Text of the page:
$234 million in Government Grants for Communities across America
The federal government confirmed Monday its plans to award $234 million in government grants to non profits and organizations who are active members of the AmeriCorps program and helping to improve national services.
The grant awards will put 57,000 Americorps members to work in communities across the country where they will mentor children, clean up parks or buildings and weatherize homes for the poor, among other activities.
This grant money is the first of a seemingly strong effort by the Obama administration who recently passed a new law aimed at tripling the national service program by 2017. The funds are being distributed by the federal Corporation for National and Community Service. States and territories will also get an additional $129 million for AmeriCorps slots, which will see Americorps participation rise to 85,000 people, with the long-term goal being to reach 250,000.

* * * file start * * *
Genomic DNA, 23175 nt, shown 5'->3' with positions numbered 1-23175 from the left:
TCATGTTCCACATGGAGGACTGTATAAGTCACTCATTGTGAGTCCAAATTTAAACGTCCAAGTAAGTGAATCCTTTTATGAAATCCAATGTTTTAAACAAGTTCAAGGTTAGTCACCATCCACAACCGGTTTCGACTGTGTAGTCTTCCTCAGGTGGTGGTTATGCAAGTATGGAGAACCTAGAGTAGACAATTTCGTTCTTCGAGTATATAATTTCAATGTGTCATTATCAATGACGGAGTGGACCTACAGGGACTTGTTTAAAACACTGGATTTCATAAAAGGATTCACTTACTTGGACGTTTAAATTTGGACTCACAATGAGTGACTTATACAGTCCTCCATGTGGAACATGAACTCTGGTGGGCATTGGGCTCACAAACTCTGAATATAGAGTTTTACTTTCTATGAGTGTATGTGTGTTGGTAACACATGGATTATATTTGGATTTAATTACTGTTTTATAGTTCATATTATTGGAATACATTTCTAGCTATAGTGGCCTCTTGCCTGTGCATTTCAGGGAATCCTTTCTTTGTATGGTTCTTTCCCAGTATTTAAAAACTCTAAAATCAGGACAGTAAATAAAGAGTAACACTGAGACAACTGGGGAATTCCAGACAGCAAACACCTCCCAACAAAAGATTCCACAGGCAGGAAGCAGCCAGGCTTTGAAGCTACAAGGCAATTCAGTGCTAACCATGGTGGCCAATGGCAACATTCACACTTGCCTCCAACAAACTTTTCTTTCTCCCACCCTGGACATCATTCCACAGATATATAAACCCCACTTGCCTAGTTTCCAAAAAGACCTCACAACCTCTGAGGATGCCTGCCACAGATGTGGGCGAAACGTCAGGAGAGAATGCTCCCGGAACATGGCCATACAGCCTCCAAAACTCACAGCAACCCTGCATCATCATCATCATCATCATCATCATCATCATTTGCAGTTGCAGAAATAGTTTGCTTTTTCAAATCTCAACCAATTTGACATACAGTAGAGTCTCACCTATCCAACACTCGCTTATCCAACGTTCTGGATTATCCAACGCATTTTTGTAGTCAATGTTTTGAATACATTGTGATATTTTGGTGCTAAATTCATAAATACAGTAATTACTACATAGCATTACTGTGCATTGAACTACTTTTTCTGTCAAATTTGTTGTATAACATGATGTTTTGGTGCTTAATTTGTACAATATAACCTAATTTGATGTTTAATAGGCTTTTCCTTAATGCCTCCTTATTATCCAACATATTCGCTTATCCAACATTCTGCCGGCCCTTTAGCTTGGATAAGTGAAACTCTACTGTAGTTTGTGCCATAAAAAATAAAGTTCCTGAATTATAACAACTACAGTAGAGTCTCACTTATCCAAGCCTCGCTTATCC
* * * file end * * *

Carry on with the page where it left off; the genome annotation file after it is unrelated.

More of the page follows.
Americorps participants complete their work on a predominantly volunteer basis. This means that participants do not receive a wage, but are rather just given a living stipend to cover their living costs throughout their participation. Most participants, who are predominantly 18 to 26, get about $11,800.
All Americorps initiatives fall into one of five categories: helping the poor, improving education, encouraging energy efficiency, strengthening access to healthcare and assisting veterans. The $234 million being awarded will be divided between 329 national and local organizations, state service commissions, and religious groups.
AmeriCorps Programs Receiving Money
Teach for America will receive the largest grant, being awarded $11.4 million for 6,621 Americorps members performing its services. Teach for America is a non-profit organization that works to eliminate education inequality across the nation by placing recently graduated teachers to teach in low income areas.
Operation Welcome Home is another important program receiving almost $560,000 in grants to run their service. This program is run by the California Department of Veterans Affairs and employs 80 AmeriCorps who help returning service members in California with the transition back to civilian life.
Other big winners in the grant awards include: $400,000 for the Northern Mariana Islands; $650,000 to learn and Earn Alaska; $702,000 to the National AIDS Fund and $1,600,000 for Harlem Children’s Zone Peacemaker Program; $1,096,000 for National Association of Service & Conservation Corps amongst so many others.